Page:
The beer industry is one where people either care deeply about the brand they consume or don’t care at all. For the folks who do care, there’s a set of criteria they typically use to decide which beer to purchase: quality, taste, price, brand image, tradition, and authenticity. For Mountain Man Lager, it was clear that they absolutely nailed every one of those factors. For nearly a century, Mountain Man never once deviated from its core identity as a family-owned quality beer brand with a consistently strong, bitter recipe and a local bond to East Coast consumers.
So when Mountain Man Lager suddenly started to consistently lose 2% of its revenue every year, Chris Prangel, the next inheritor of the family-owned brand, began to panic. For over 75 years, Mountain Man never once saw a decline in sales - so there was clearly a reason to be concerned. But what exactly happened?
Mountain Man’s Stumble
As it turns out, it wasn’t an internal issue but rather an industry issue: customer preferences were beginning to change. Mountain Man’s target segment hasn’t changed since their start in 1925 - their bitter-tasting beer is and always was meant for middle-low income, blue-collar men over the age of 45. However, as we all know, it’s not uncommon for industry trends to change over time.
In 2006, it was becoming more and more clear that the beer industry in particular was undergoing drastic changes. US light beer sales were growing at the same rate (4%) traditional premium beer sales were declining annually. The reason was no mystery. Younger drinkers simply no longer favored that same strong, bitter taste of alcohol that had held Mountain Man’s older segment in a chokehold for so long.
This presented Chris with a challenging dilemma. Should he take the lead in pushing Mountain Man toward the segment that is clearly growing by launching a Mountain Man Light? Or should he step back and focus on the core brand that had consistently worked for them all these years? One thing’s for sure - it’s not an easy decision.
Let’s take a look at the many things Chris had to consider before making the final call.
The Dilemma: To Pivot…Or Not to Pivot?
Between 2001 and 2005, beer consumption had dropped by over 2% in the US, making it much harder to sell. West Virginia (Mountain Man’s native state) in particular began to allow retailers to sell beer at much more deeply discounted prices to account for an excess in supply. Consequently, stores also became significantly more picky about what brands of beer they sold, getting rid of any and all that couldn’t meet the margins and demand that larger national beer companies had.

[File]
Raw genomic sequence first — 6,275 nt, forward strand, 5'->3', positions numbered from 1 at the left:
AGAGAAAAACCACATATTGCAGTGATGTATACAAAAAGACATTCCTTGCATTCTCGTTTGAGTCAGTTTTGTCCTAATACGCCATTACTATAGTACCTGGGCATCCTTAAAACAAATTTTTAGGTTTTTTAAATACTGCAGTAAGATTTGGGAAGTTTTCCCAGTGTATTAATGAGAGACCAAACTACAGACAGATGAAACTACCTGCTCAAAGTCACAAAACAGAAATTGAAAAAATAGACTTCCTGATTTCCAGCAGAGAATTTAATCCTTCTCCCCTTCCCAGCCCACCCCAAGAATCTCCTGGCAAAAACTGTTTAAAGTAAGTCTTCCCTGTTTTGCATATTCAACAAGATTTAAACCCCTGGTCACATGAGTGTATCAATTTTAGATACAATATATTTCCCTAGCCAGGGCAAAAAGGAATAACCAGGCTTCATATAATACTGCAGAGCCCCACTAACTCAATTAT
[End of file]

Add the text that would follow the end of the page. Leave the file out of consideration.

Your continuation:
Unfortunately, it was primarily the regional breweries on the East Coast that ended up closing shop, with more and more brands unable to sustain themselves as time went on. Mountain Man, however, was lucky enough to stay afloat, despite being a regional brewery much smaller than national competitors. And who did they have to thank? It was their incredibly loyal fanbase of customers that was large enough to keep Mountain Man profitable during difficult times like these. With a brand loyalty rate of 53%, they had higher customer loyalty than even their strongest competitors Budweiser and Bud Light.
If it was Mountain Man’s loyal fan base that pulled them through this time, it’s not surprising that Chris was reluctant to risk upsetting these customers all for the sake of reaching a new segment. More specifically, Chris feared that launching Mountain Man Light would upset the core Mountain Man Lager customer base and ruin the brand image they had worked so hard to build up. Especially since retailers would have to split up the shelf space between Mountain Man’s Light and Lager products, Chris had to worry about cannibalization as well, which would further alienate Mountain Man Lager fans.